Hiring a new PPC can sometimes turn into a long, exhausting process, both for you and your potential employee. And the thing is making the decision of hiring someone, and finding an actual human being that fits (or at least fits the most) into the job can really be something incredibly difficult. It can happen that you are having trouble finding a PPC that seems right, or that you are trying too hard to read your candidates’ minds ever since you first read their resume, or have the first interview. And the thing is resumes and interviews are awesome ways to get to know your PPC, but they definitely are not everything there’s to know about them.
You may be interviewing an awesome professional, who has years of experience in your industry, and that seems to be a perfect fit for your company. But, for some reason, you feel hesitant about hiring them. Or even worse, you actually hire that PPC, and end up discovering that he actually was, for any reason, a terrible addition to your team. But how could this happen? Well, that’s what brings us here today: what are those things that we should pay attention to during our PPC selecting process, that we won’t find just by reading a resume?
It is a very obvious statement that, whenever a PPC is looking for a job, they’ll do their best to show you their most awesome qualities and expertise. And it is also a very obvious statement that people can be great on paper, yet not so great in real life. However, it is not very obvious what to do about it. Being super distrustful about a PPC’s story or experience can be not only incredibly rude but also an awful approach that will lead candidates to no longer want to continue the selection process. Being super naive and just believing your candidate is being 100% honest and that they really are flawless can lead to hiring the wrong kinds of people just because you avoided digging deeper. So today, we’ll try to figure out what to look for in order to find the right balance and get closer to hiring the most amazing PPC. So let’s jump right in, shall we?
How long does it take for them to respond?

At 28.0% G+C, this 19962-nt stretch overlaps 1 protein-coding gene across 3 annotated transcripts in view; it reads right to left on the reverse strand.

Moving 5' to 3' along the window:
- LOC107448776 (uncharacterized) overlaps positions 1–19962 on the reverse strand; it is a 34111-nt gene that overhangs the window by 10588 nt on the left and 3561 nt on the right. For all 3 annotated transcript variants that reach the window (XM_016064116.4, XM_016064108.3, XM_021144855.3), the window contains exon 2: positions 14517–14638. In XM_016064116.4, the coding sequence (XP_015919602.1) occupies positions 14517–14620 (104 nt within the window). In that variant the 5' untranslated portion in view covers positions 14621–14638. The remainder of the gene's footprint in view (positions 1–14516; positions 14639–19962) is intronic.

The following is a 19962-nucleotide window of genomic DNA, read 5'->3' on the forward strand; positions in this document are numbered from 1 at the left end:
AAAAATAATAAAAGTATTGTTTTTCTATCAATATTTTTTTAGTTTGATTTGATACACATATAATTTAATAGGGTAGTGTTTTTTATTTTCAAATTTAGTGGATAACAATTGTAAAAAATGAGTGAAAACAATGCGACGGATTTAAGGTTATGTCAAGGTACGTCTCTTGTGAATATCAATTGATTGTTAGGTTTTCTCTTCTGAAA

In the millennial era, no one wants to seem needy and respond too fast, and there’s a preconception about being cooler if you take longer to respond. However, that’s a preconception to leave aside when it comes to selection processes. If you actually like a PPC and want to continue the selection process with them, but then they take forever to respond, this will really say a lot about them. In their resume, they won’t say “yep, I forget to check my email, or actually don’t really care that much about stuff to see if anyone has something they need me to respond to”, so it’s something that you’ll have to guess from their attitude. In general, the faster they respond, the better. Not only this will make communication and the selection process much more dynamic and fluid, but also will let you know that they probably are someone you know you can trust for an ASAP question, or to be responsible for things.
How excited do they seem?
Of course, this is not something mathematically measurable, but still is something important to pay attention to. Someone who feels the same about getting or not getting the job you offer to them will very likely not be someone who’ll add something positive to the team. Even if they are all good on paper, if they seriously don’t care that much about the job, their way of getting things done probably won’t be too exciting either. They may do just enough, but do you want someone that’s just good enough or that actually gets you and your team excited about working with them? Well, that’s your call to make. Here are some indicators of excitement for you to look for:
- Answers fast (because they care and even refresh their email inbox to see if there’s anything to respond to)
- Seems nervous (but some people are really confident, so they may show excitement in a different way)
- Has literally said they are excited, and showed being happy and glad you are considering them
- Goes the extra mile (maybe you ask them for their portfolio, and they say “here’s my portfolio, and I’m also sending you this other cool thing that might be a good thing for you to review”)
Of course, this really depends on the personality type, and everyone shows excitement in their own way. But in general, it’s pretty easy to tell when someone cares, and when someone doesn’t.
The questions they ask
I have a very strong belief that you can learn more from someone by the questions they ask, than by the answers they give. The questions your PPC candidate asks during their interviews or as the process keeps moving forward really shows what’s on their mind, and what they care about. There was this one time while conducting interviews, that a candidate asked me probably the best work-related question I had heard in a while: “what’s an advice you wish someone had given you before you started working?”. It showed they were smart, interested not only in their job but also in the entire company style, and that they were thoughtful to consider aspects besides the paper offer they’d get. So, instead of just answering what your potential PPCs want to know, make sure you pay attention to the questions they ask in order to learn more about them.
So basically, the conclusion here is quite simple: learn how to read in between lines. People can talk about a lot of stuff and even show a lot of stuff, but the truth tends to rely on things we don’t plan for the world to see. So make sure you pay attention to a lot more than just what your PPC is intending to show you.